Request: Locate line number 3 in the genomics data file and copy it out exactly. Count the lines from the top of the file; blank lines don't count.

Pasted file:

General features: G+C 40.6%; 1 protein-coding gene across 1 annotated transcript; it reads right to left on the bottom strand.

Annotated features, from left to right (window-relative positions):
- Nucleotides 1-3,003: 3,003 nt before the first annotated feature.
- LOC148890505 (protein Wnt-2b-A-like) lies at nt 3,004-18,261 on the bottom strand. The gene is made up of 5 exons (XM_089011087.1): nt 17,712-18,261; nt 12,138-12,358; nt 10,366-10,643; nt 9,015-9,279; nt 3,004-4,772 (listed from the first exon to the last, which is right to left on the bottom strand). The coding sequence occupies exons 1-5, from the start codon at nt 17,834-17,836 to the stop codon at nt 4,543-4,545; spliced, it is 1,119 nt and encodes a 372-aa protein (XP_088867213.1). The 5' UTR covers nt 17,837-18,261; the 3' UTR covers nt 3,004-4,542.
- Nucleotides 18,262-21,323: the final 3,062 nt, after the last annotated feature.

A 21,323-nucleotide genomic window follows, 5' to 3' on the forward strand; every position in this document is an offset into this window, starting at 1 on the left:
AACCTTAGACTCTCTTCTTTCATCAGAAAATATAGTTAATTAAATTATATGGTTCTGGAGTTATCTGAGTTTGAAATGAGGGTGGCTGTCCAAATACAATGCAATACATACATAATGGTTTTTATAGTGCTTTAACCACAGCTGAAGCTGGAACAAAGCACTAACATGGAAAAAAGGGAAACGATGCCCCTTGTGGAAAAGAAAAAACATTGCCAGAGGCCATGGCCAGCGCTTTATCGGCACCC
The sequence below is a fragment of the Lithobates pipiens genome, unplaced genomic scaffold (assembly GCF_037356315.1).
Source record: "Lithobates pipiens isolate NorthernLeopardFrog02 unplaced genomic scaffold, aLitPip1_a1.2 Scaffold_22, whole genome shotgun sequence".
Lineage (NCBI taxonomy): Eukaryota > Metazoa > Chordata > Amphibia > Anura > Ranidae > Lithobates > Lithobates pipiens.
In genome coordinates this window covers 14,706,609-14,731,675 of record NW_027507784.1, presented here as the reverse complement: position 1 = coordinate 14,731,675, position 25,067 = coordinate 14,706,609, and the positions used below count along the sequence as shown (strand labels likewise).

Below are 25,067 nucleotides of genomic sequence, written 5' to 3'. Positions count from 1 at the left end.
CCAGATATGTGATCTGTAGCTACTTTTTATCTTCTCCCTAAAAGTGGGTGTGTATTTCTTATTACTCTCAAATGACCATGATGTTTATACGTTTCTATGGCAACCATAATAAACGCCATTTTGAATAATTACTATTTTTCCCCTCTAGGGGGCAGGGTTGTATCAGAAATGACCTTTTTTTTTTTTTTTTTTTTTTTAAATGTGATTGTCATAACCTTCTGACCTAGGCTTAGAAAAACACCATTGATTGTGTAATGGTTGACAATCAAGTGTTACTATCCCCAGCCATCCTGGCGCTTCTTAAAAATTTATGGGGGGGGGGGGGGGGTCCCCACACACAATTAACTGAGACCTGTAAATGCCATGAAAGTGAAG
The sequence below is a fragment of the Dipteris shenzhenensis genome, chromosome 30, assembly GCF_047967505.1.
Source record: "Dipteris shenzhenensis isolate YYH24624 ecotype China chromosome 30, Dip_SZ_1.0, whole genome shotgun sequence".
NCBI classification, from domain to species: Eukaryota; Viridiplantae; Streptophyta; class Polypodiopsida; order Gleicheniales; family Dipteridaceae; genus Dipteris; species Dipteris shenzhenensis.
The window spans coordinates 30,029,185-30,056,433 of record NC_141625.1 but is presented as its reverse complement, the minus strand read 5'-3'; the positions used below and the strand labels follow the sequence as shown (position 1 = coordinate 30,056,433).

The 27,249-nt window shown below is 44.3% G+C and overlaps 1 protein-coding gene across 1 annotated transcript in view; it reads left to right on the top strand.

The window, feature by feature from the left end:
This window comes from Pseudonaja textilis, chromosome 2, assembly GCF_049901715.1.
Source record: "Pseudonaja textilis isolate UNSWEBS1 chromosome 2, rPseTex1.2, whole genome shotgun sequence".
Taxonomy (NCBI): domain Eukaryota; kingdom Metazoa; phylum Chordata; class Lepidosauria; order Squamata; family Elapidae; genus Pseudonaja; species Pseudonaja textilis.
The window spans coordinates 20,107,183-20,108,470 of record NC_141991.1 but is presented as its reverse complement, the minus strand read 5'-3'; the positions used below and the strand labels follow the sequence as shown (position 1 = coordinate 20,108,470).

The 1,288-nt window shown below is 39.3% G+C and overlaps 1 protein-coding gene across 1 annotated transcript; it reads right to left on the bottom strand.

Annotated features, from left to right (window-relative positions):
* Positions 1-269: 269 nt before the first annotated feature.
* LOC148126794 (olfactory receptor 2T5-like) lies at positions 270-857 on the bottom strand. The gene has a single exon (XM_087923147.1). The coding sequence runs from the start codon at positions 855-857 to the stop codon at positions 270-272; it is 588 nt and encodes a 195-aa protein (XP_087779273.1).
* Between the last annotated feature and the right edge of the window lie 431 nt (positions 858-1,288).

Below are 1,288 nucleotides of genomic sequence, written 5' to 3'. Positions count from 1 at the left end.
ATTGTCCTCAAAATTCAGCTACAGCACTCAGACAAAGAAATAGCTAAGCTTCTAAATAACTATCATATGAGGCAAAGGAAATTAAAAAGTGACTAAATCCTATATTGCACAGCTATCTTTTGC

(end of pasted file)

- Nucleotides 1-3,003: 3,003 nt before the first annotated feature.